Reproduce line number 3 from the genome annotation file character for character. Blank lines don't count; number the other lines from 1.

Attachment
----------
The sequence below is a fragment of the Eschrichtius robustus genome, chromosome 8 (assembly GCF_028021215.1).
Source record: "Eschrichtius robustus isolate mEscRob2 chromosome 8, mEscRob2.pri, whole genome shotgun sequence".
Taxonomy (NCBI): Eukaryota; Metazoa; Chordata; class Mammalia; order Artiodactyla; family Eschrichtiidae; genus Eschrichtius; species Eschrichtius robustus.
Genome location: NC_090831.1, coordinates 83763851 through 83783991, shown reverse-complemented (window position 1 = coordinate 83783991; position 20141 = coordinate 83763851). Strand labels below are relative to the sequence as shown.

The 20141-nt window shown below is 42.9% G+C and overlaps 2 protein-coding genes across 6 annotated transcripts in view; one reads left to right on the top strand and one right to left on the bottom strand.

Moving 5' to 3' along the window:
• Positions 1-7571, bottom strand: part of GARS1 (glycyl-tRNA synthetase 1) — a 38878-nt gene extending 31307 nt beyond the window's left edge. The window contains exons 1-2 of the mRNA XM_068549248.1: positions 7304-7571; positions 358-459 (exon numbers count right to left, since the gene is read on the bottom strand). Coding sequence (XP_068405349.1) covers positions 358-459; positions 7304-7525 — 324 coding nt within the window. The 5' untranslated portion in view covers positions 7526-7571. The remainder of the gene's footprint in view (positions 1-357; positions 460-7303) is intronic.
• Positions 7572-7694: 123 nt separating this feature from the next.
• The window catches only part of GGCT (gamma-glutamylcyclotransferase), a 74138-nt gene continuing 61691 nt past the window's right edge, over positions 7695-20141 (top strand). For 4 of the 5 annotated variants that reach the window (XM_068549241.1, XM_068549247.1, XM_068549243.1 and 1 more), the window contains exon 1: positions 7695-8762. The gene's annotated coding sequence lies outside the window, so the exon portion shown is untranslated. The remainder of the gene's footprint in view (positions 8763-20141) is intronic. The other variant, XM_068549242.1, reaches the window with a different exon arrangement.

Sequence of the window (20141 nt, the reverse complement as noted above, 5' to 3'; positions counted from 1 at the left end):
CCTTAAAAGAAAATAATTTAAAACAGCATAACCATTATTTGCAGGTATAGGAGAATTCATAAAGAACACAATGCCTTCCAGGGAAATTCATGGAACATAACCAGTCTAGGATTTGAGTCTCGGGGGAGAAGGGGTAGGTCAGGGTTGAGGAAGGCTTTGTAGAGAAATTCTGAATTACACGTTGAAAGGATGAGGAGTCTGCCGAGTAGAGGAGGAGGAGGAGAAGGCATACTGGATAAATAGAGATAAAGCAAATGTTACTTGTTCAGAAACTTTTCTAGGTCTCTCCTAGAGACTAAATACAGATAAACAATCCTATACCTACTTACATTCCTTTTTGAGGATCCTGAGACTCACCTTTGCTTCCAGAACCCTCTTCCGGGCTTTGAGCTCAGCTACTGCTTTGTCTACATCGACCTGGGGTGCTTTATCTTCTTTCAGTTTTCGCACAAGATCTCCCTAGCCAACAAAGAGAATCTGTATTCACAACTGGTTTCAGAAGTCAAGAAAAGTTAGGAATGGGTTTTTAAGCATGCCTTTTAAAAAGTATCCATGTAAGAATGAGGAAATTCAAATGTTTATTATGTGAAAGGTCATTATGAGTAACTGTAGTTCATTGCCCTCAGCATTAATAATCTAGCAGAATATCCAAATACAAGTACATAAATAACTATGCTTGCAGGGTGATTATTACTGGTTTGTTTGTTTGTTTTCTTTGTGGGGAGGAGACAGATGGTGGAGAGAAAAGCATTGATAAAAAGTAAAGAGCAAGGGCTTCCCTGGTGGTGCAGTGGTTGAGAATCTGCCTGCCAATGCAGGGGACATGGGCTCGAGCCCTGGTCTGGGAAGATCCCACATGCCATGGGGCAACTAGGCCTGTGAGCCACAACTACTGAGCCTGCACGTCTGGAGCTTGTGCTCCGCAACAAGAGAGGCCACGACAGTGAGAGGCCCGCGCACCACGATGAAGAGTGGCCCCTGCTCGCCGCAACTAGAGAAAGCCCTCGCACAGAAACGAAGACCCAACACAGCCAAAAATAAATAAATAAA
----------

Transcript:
Taxonomy (NCBI): Eukaryota; Metazoa; Chordata; class Mammalia; order Artiodactyla; family Eschrichtiidae; genus Eschrichtius; species Eschrichtius robustus.